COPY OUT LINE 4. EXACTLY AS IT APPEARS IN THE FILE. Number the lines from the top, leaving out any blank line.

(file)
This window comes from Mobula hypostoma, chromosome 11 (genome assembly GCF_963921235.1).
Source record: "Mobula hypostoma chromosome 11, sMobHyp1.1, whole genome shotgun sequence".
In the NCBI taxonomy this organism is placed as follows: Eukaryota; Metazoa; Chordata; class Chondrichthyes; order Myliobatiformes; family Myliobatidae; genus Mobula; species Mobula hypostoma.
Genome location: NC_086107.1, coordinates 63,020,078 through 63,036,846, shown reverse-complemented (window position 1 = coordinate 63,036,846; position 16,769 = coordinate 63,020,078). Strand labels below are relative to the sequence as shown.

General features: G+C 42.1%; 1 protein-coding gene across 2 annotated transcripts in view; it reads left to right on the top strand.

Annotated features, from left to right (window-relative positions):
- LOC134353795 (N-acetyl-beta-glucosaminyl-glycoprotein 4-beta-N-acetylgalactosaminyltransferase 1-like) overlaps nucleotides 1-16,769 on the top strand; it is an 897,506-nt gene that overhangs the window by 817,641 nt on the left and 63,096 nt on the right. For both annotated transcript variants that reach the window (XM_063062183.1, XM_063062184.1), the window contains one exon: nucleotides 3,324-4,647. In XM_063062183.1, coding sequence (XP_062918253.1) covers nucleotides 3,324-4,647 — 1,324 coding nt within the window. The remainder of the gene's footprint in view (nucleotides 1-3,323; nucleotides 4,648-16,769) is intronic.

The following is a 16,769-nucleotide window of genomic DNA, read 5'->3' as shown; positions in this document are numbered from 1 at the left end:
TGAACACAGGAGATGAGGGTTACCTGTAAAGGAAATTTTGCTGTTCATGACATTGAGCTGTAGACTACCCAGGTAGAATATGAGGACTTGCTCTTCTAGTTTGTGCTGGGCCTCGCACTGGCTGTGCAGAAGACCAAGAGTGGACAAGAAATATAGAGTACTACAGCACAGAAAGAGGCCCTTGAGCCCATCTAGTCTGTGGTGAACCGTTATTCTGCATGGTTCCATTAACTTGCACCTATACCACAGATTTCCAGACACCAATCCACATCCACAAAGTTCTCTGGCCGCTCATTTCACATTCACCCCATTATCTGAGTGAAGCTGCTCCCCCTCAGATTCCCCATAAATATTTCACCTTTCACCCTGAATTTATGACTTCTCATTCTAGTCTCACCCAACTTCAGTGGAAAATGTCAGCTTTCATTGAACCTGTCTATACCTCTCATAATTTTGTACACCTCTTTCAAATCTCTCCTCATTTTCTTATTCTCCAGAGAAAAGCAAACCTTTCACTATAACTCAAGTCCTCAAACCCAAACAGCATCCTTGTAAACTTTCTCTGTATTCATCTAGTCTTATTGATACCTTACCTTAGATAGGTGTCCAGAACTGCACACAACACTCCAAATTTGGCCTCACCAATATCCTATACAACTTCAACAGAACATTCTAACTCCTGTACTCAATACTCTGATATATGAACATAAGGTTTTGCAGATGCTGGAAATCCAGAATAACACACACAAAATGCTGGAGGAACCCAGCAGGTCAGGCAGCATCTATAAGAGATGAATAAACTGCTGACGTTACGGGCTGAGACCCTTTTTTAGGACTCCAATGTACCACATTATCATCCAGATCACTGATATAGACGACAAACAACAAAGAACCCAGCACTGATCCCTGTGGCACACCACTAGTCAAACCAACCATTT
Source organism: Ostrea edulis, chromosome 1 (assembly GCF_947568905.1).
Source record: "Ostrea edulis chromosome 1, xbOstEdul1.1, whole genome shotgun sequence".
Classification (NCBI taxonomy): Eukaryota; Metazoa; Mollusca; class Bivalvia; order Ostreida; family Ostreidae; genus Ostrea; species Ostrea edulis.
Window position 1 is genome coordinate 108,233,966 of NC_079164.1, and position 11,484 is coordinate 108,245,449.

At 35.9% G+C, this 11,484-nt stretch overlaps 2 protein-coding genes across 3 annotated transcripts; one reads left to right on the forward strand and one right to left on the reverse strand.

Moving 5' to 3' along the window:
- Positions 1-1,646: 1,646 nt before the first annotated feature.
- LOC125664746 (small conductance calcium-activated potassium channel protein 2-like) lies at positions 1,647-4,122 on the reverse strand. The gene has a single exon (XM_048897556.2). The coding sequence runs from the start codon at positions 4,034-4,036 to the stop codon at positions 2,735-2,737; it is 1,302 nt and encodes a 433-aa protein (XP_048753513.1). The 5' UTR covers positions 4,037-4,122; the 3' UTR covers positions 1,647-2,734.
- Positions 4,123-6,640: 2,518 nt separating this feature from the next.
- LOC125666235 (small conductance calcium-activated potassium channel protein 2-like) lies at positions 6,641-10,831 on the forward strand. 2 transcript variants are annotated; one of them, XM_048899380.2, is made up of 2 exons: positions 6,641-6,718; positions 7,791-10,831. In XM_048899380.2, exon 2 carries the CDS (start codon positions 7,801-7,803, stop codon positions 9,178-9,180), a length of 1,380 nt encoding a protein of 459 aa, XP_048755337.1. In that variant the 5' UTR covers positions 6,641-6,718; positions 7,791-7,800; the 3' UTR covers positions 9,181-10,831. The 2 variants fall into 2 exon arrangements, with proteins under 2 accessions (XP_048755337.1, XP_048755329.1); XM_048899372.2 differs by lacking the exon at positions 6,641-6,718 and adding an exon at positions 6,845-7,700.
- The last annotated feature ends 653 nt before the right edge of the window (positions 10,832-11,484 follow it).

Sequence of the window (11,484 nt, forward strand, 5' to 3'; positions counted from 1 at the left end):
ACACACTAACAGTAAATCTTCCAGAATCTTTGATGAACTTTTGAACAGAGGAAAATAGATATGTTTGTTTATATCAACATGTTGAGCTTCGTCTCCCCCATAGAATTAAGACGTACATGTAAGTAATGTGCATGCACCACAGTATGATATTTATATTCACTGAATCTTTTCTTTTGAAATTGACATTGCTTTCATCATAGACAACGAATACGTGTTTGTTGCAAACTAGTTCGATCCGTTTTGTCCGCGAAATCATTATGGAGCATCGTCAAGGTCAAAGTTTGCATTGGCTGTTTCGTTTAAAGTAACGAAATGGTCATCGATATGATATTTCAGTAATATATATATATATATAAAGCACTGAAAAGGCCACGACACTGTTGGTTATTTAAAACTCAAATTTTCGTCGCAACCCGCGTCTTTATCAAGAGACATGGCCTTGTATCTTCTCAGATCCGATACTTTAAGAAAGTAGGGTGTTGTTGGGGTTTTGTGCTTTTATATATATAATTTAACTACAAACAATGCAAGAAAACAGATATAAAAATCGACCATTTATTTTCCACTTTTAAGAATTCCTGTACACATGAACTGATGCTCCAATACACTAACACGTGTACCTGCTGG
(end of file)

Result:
Genome location: NC_086107.1, coordinates 63,020,078 through 63,036,846, shown reverse-complemented (window position 1 = coordinate 63,036,846; position 16,769 = coordinate 63,020,078). Strand labels below are relative to the sequence as shown.